Rob Curtis, who co-founded the LGBTQ+-focused neobank daylight, shared on LinkedIn that he has officially moved on from fintech. (In May, TechCrunch reported on the company’s decision to shut down after being sued by employees.) We don’t know much yet about his new venture other than it’s a consumer tequila company based in Mexico City. He also mentioned that Deloitte had been acquired, but when we contacted him to know more, he declined to comment.

Several stories emerged from India this week, both reported by Manish Singh: First, master card CFO Sachin Mehra, while praising the country’s digital payments system, known as UPI, while speaking at a UBS conference, criticized it, saying, “This has been an incredibly painful experience for ecosystem participants, who Ultimately lose money as part of that offer. ” Meanwhile, banks are the newest investment target for venture capital and private equity investors, and they are working on investment vehicles to accelerate this.

As reported by Ayesha Malik last week, Klarna Introduced a suite of new features, including an AI-powered image-search tool called Shopping Lens. The Swedish fintech giant is also launching shoppable videos, in-store product scanning, a new cashback program, express refunds, and more in Europe.

Manish Singh also reports that Brazil is the second largest market WhatsApphas suspended the instant messaging app’s mobile payments service in the country a week after its rollout, the latest blow to Facebook. In a statement, Brazil’s central bank said it was taking the decision to “maintain an adequate competitive environment” in the mobile payments sector and to “ensure the functioning of a payments system that is interchangeable, fast, secure, transparent, open.” And it’s cheap.”

blockThe fintech company founded by Jack Dorsey, formerly known as Square, has been acquired by Hi-Fi, a music-focused fintech startup, for an undisclosed amount. Hifi launched in 2020 as a financial rights organization for artists, enabling users to track their royalty income through a dashboard that integrates with music labels, distribution services, music publishers, and performance rights organizations ( PRO). This is the block’s second investment in music technology after purchasing music streaming service Tidal in 2021. More from Lauren Forristal here.

Adyen Market cap lost $13 billion last month as investors scrambled to sell shares after the payments company missed quarterly revenue targets. But this is not the only case facing the music in fintech. shares in To guessA privately held European payments technology business that focuses on point-of-sale transactions is currently being sold to an internal sale (to other existing investors in the company) at a valuation of at least $4.1 billion – approximately The decline is 52% on SumUp’s previous valuation of $8.5 billion, achieved by raising $624 million in June 2022. More here.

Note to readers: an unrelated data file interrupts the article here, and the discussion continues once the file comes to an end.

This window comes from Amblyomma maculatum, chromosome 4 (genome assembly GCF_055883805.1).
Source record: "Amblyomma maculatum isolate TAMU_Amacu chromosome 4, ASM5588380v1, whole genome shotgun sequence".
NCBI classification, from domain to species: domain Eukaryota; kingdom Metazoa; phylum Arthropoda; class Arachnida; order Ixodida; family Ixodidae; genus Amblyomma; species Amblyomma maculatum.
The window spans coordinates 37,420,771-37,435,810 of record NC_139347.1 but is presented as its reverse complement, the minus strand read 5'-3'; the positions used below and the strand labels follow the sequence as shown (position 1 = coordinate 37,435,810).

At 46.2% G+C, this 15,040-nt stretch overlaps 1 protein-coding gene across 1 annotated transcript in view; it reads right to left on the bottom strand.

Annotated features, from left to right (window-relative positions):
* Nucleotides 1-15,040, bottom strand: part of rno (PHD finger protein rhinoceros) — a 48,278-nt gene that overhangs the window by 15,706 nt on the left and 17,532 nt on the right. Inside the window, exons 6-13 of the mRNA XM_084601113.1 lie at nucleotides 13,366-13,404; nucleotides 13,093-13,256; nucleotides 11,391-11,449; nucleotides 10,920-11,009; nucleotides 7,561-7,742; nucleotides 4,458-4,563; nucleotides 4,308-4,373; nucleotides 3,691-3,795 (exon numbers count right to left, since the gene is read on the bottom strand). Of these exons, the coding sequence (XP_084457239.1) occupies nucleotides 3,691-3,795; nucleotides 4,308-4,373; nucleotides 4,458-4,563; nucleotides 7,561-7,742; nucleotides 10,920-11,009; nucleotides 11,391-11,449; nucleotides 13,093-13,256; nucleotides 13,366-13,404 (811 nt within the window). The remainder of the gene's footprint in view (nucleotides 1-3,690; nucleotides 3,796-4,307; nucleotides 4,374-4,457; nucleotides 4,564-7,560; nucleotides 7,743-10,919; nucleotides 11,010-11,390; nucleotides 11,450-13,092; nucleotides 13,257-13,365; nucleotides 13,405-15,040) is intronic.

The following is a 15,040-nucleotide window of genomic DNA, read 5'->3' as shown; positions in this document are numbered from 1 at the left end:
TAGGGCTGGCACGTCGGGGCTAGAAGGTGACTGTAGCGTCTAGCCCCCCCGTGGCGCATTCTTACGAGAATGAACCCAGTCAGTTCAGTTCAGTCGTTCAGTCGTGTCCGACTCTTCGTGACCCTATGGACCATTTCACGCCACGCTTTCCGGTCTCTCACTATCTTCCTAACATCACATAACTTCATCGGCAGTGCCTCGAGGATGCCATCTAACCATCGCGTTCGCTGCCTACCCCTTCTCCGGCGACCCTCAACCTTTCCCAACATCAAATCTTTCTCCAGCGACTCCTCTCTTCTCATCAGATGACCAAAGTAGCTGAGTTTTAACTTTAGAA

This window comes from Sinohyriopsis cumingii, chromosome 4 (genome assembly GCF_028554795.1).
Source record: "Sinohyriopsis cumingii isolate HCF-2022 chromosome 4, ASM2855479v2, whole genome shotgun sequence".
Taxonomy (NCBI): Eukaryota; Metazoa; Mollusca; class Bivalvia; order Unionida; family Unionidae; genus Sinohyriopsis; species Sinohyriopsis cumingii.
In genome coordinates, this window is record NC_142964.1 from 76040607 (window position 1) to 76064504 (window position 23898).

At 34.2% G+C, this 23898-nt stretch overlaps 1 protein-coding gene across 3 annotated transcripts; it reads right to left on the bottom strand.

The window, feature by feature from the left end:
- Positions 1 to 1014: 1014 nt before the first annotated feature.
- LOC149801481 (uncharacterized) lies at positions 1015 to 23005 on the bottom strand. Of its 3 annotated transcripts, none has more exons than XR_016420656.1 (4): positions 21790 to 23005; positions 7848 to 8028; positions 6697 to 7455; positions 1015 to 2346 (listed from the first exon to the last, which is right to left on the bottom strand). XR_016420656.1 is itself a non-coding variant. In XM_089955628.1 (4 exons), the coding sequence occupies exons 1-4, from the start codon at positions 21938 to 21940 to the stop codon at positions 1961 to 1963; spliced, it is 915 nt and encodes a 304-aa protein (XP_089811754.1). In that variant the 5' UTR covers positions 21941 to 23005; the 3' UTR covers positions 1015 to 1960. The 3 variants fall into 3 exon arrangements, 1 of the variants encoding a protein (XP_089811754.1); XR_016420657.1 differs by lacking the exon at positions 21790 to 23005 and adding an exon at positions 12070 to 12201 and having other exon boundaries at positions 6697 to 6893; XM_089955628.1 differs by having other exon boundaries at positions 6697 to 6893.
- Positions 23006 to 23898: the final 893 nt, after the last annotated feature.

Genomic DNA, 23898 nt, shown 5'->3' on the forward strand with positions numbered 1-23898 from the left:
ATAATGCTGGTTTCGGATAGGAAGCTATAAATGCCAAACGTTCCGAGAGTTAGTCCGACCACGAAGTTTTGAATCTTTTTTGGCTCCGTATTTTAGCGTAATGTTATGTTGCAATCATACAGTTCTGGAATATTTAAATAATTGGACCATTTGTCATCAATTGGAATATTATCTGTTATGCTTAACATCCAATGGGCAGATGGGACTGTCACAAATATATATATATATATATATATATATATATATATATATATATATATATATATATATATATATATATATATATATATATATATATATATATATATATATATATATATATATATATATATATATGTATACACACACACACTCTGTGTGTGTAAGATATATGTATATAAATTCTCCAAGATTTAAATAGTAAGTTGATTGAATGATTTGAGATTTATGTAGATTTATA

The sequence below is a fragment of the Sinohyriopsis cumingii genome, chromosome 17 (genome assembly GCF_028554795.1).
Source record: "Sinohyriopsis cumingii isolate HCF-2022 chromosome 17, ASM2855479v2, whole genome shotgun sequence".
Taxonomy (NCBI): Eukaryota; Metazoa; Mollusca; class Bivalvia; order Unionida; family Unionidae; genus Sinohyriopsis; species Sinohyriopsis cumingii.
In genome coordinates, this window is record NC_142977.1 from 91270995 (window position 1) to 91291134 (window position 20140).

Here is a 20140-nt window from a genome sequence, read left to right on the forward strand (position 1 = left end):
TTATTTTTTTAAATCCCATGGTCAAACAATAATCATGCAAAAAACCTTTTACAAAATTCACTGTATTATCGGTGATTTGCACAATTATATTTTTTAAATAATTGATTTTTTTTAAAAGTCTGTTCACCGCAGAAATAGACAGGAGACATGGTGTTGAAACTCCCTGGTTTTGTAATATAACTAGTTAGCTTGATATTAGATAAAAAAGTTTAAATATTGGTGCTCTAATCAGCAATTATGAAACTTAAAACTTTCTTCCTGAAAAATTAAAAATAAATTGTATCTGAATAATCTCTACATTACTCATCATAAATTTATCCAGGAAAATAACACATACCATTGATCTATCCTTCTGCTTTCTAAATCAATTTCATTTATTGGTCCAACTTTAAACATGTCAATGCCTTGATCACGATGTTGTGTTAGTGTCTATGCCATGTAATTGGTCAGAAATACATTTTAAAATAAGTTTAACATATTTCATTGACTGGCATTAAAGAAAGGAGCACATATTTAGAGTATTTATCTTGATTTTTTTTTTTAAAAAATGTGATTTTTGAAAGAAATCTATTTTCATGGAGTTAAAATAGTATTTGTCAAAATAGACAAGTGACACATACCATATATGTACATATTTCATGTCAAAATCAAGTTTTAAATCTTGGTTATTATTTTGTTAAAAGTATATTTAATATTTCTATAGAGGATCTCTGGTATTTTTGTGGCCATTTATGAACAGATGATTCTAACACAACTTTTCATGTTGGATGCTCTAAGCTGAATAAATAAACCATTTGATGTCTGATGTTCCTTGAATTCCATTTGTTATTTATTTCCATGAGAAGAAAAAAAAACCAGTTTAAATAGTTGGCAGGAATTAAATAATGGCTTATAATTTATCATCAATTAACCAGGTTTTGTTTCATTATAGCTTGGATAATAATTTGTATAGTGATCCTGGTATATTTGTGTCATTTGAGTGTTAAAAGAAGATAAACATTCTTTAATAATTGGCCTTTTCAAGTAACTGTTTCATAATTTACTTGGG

greentoeAn e-commerce negotiation site and Y Combinator graduate that has facilitated more than $700 million in transactions has been acquired by, TechCrunch originally reported on GreenTo, which developed the “Name Your Price” feature in 2014.

Other things we’re reading,

The small banks that operated Cash App grew like crazy. Then the Feds came calling

Banking startup Rho in talks to buy MisterBeast-backed Creative Juice

Deal launches AI-powered HR assistant to simplify global recruiting

Oram launches first product built on FedNow

Kushki becomes first next-gen payments acquirer in LatAm, giving PSP ‘more control’

Federal judge dismisses Dodd-Frank Act violations, other claims against Betterment

Grow Credit Inc.’s financial inclusion offering is a game changer (Read TC’s previous coverage on Grow Credit.)

The future of fintech: SVB’s perspective on innovation in the fintech industry

Funding and M&A

As seen on TechCrunch

Careful receives $16.5 million to protect seniors from financial fraud

Zest Equity, a UAE-based startup digitizing private markets deals, raises $3.8M seed funding

World Bank’s IFC backs Indian insurtech startup OnSurity with $24M funding

European digital insurtech startup GetSafe acquires Luko’s German portfolio, reaches 550,000 customers

Canopy Servicing’s $15.2M Series A1 shows fintech startups raising in 2021 can still get money (TC+)

Stock trading API developer Alpaca raises $15M convertible notes from SBI Group

CRED is in talks to acquire mutual fund startup Kuvera.

seen elsewhere

Abu Dhabi’s Mubadala plans to invest $1B per year in Brazil

Vellum raises $7 million

Image Credit: bryce durbin